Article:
Journal List > Int J Thyroidol > v.10(1) > 1082703

Int J Thyroidol. 2017 May;10(1):42-45. English.
Published online May 26, 2017.  https://doi.org/10.11106/ijt.2017.10.1.42
Copyright © 2017. the Korean Thyroid Association
Atypical Thyroiditis Following Influenza B Infection
Tae Yang Yu,1 Jae Hoon Lee,2 Hun Soo Kim,3 Ha-Young Kim,4 and Chung Gu Cho1
1Division of Endocrinology and Metabolism, Department of Medicine, Wonkwang University School of Medicine, Iksan, Korea.
2Department of Medicine, Wonkwang University School of Medicine, Iksan, Korea.
3Department of Pathology, Wonkwang University School of Medicine, Iksan, Korea.
4Division of Endocrinology and Metabolism, Department of Medicine, Wonkwang University Sanbon Hospital, Gunpo, Korea.

Correspondence: Chung Gu Cho, MD, PhD, Division of Endocrinology and Metabolism, Department of Medicine, Wonkwang University Hospital, 895 Muwang-ro, Iksan 54538, Korea. Tel: 82-63-859-2670, Fax: 82-63-855-2025, Email: cgchomd@naver.com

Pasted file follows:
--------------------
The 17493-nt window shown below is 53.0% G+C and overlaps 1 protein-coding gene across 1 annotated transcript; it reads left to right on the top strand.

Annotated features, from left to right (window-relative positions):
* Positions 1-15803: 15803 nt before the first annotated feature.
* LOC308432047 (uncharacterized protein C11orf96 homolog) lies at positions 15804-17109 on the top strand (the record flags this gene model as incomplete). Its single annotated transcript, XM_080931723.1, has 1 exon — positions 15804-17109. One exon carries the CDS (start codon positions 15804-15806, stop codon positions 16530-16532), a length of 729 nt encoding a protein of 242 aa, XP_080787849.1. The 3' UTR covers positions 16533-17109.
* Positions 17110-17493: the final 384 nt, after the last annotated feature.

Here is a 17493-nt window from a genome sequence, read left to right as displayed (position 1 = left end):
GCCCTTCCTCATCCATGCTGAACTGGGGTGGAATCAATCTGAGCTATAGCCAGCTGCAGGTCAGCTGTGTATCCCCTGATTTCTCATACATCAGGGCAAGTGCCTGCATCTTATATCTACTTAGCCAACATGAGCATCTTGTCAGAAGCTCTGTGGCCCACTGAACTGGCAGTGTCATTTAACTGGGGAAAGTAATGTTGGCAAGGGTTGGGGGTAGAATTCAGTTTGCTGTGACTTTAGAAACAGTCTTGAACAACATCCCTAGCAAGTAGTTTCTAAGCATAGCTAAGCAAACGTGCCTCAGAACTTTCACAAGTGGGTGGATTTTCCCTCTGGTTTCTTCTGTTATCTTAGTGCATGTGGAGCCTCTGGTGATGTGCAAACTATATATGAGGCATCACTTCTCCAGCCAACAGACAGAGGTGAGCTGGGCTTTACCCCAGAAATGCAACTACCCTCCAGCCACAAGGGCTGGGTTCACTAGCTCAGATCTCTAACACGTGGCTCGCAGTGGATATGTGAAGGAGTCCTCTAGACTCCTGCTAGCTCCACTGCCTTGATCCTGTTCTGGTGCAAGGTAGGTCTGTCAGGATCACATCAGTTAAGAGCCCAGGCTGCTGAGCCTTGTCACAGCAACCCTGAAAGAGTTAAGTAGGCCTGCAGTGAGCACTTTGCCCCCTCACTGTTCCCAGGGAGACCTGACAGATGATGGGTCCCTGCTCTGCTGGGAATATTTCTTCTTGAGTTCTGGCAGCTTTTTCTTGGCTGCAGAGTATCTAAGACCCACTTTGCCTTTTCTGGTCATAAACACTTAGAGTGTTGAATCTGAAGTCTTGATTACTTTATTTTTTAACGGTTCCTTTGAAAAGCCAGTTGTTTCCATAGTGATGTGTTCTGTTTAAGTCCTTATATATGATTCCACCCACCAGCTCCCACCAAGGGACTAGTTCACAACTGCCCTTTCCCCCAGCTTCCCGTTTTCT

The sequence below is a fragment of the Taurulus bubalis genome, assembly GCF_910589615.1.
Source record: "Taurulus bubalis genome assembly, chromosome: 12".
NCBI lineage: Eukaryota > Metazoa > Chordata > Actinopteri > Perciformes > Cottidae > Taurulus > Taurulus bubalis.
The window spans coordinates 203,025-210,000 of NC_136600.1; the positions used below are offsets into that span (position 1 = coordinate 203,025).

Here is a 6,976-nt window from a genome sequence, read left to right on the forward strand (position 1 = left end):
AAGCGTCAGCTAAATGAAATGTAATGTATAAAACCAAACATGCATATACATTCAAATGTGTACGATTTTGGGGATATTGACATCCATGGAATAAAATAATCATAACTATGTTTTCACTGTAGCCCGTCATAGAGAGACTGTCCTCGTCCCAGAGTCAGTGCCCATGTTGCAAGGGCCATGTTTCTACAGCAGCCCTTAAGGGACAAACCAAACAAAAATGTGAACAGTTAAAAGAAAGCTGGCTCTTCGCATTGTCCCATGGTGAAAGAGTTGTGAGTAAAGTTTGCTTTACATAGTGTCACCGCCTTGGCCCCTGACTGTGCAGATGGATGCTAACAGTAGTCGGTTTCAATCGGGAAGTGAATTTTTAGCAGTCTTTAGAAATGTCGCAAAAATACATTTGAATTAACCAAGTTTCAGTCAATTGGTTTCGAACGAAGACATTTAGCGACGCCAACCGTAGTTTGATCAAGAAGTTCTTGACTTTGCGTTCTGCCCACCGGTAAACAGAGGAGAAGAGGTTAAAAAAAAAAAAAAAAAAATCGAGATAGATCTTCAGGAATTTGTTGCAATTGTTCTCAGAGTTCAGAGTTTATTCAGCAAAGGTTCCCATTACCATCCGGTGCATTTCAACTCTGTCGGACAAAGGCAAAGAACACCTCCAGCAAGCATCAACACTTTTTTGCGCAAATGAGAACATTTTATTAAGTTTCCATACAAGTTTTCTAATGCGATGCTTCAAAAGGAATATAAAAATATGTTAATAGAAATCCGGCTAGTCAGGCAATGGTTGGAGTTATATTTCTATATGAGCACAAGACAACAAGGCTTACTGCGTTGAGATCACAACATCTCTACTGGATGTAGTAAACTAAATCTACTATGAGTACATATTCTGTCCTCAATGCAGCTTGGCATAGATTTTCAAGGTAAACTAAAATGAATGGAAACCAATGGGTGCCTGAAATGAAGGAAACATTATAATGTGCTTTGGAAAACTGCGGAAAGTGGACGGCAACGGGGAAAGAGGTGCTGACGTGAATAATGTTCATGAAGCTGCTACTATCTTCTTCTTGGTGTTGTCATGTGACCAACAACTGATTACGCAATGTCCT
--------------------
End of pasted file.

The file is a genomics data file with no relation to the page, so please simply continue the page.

Received October 20, 2016; Revised January 12, 2017; Accepted February 24, 2017.

This is an open-access article distributed under the terms of the Creative Commons Attribution Non-Commercial License (http://creativecommons.org/licenses/by-nc/4.0/), which permits unrestricted non-commercial use, distribution, and reproduction in any medium, provided the original work is properly cited.


Abstract

Viral infections are known to be a predisposing factor for subacute (De Quervain's) thyroiditis. In this report, we document a novel case of thyroiditis, with an atypical presentation, following an influenza B infection. A 13-year-old previously healthy female visited the outpatient clinic complaining of right neck pain. She had been diagnosed with an influenza B infection at a local clinic 3 weeks earlier. All laboratory tests were normal. A thyroid ultrasound showed an ill-defined hypoechoic mass (1.0×0.5×1.5 cm) in the right lower thyroid, and scintigraphy of the thyroid with Technetium-99m (99m-Tc) demonstrated the normal uptake of the radiotracer. Fine-needle aspiration from the nodule showed the presence of a few neutrophils. To the best of our knowledge, this is the first case of atypical thyroiditis associated with an influenza B infection described in the literature. Influenza B infection should be considered as a possible cause of atypical thyroiditis.

Keywords: Influenza B; Infection; Thyroiditis

Introduction